I am 41, British, and have had Restless Leg Syndrome (RLS) all my adult life. I can not remember when I felt the first twinges, so it must have been gradual. My paternal grandmother suffered from RLS. I remember, when visiting my grandparents in Birmingham (United Kingdom) as a child, Nana would mention these mysterious 'fidgets' (as she called them), which kept her awake at night. I would remove her slippers and give her an inexpert foot massage, which she always said made her feel better. However, I suspect she was sparing my feelings, as in my experience a massage rarely brings relief. Indeed, whenever I have a particularly bad spell, I have to resist the urge to chop the wayward trotters off!
So what is Restless Leg Syndrome? Very briefly, it is an overpowering urge to move, in order to get rid of an exceedingly unpleasant feeling, described in turn as a crawling, itching, antsy sensation, to name but a few. As well as the legs, the condition can also affect the feet, ankles and / or wrists (and no doubt other areas as well) when they are at rest. So it can occur when you are trying to sleep, distract you when you are at the cinema, reading a book, on a plane, at a desk, or at the table having a meal. It disappears whenever you are active – walking, jogging, baking, hanging the clothes on the line, etc.
So in my case it is genetic – my father also suffers from Restless Leg Syndrome, as does my younger brother. My dad feels it in his ankles, my brother in his wrists and me in my feet. My dad only gets it when watching television, strangely enough. I get it at night, and when it is particularly bad, I get little or no sleep. Luckily my partner has not yet stomped out of the bedroom in search of a more restful bed companion. Oftentimes, though, I do move to the sofa for the night.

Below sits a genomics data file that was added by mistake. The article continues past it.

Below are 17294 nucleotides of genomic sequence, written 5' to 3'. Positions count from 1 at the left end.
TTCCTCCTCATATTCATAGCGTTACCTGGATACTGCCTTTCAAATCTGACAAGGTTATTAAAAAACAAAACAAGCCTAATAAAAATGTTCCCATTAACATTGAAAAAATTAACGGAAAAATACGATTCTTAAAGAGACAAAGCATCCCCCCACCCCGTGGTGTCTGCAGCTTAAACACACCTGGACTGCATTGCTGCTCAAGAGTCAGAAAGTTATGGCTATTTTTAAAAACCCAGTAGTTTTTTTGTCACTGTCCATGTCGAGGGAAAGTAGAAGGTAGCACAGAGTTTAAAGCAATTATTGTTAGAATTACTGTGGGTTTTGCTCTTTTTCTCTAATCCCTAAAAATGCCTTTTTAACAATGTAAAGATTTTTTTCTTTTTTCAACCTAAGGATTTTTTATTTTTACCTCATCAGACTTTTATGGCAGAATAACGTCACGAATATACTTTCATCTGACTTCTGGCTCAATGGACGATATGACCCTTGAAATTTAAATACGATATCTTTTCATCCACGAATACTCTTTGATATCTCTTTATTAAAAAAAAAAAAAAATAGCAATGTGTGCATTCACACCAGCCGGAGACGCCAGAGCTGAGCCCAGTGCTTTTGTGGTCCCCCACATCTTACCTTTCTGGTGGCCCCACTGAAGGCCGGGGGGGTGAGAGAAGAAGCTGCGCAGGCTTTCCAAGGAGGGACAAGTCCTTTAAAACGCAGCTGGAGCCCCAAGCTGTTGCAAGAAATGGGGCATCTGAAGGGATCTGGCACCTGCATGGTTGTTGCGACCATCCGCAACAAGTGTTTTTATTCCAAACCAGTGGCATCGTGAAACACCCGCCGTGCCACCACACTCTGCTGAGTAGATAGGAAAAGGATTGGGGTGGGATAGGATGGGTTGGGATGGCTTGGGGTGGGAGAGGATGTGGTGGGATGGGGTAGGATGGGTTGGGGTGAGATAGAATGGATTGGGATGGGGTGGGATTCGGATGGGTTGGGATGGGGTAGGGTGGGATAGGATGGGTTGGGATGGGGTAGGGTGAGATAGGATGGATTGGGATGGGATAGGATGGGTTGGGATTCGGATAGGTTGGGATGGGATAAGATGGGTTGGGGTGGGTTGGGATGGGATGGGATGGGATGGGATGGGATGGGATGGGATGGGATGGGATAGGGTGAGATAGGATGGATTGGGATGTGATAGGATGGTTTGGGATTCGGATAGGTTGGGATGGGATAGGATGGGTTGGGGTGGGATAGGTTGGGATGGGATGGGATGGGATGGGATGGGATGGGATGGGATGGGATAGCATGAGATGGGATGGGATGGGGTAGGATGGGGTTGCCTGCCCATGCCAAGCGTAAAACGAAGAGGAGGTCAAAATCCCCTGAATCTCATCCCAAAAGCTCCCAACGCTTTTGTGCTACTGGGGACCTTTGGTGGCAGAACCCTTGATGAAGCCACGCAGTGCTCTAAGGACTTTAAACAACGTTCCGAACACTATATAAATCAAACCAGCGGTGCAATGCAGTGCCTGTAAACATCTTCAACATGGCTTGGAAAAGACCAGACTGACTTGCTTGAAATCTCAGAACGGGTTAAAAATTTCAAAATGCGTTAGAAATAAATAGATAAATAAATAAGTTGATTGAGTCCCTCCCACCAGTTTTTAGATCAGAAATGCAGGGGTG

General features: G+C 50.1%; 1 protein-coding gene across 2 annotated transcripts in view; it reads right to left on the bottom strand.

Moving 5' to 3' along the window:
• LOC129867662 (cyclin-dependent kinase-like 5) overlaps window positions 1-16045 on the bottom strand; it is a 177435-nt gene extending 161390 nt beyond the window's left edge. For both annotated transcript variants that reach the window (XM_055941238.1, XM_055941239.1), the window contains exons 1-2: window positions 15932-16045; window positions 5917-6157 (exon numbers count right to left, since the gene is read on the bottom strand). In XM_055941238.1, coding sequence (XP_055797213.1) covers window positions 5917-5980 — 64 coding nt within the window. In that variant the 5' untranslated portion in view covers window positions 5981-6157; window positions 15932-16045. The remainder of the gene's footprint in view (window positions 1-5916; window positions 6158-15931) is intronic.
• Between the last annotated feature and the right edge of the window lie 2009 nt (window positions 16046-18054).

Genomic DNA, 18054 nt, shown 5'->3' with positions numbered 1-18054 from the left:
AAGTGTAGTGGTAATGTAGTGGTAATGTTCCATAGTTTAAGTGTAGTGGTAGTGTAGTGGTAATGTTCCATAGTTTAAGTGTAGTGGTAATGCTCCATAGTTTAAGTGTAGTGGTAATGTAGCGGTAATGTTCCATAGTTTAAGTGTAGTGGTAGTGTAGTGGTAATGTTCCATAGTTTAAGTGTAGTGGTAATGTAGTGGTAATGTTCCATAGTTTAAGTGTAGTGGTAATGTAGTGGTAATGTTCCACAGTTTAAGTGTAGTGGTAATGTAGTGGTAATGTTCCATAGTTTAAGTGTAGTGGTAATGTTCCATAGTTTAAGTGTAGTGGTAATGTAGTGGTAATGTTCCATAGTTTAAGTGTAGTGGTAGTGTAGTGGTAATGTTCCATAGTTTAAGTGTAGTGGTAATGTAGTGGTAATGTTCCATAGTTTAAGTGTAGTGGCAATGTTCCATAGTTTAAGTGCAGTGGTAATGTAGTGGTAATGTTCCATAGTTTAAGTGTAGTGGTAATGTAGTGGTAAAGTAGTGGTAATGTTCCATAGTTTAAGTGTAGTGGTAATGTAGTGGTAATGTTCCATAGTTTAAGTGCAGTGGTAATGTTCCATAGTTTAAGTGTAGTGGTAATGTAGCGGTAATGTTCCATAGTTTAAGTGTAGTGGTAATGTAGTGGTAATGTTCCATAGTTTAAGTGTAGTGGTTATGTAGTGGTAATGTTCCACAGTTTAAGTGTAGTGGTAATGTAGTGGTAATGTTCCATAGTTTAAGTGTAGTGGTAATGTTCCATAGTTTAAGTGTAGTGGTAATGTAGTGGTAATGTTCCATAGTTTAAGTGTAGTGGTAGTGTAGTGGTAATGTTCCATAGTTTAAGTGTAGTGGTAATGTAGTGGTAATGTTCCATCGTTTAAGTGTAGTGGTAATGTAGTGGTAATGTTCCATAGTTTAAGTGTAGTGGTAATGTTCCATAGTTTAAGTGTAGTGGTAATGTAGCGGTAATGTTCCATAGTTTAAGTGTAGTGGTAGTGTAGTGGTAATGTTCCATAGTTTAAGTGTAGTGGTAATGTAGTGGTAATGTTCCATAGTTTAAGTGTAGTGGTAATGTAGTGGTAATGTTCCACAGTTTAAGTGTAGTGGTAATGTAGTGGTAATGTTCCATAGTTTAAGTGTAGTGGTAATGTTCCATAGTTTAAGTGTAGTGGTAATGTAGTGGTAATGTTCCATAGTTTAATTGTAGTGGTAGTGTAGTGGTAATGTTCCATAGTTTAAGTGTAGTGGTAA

MY RLS SYMPTOMS WORSEN
I am currently in Chiang Mai, Thailand, and the Syndrome has got particularly bad during April, which is the hottest month of the year. Despite the air conditioning, I have also begun to feel it in my wrists. I tried reflexology (foot massages), but it was agony. To the massagers' consternation my feet would leap out of their hands as the crawling sensations caused by their kneading became unbearable. What was meant to be a relaxing hour routinely turned into an ordeal. I think the sessions did help at first, but I got to dread them and so I dropped them altogether. It was doubly off-putting to see my partner fall asleep during his reflexology sessions, wake and stretch an hour later, briskly strap his sandals back on and walk jauntily back out onto the bustling street, whistling through his teeth. I felt like a ragged doll. My only consolation was that my wretched feet now felt as …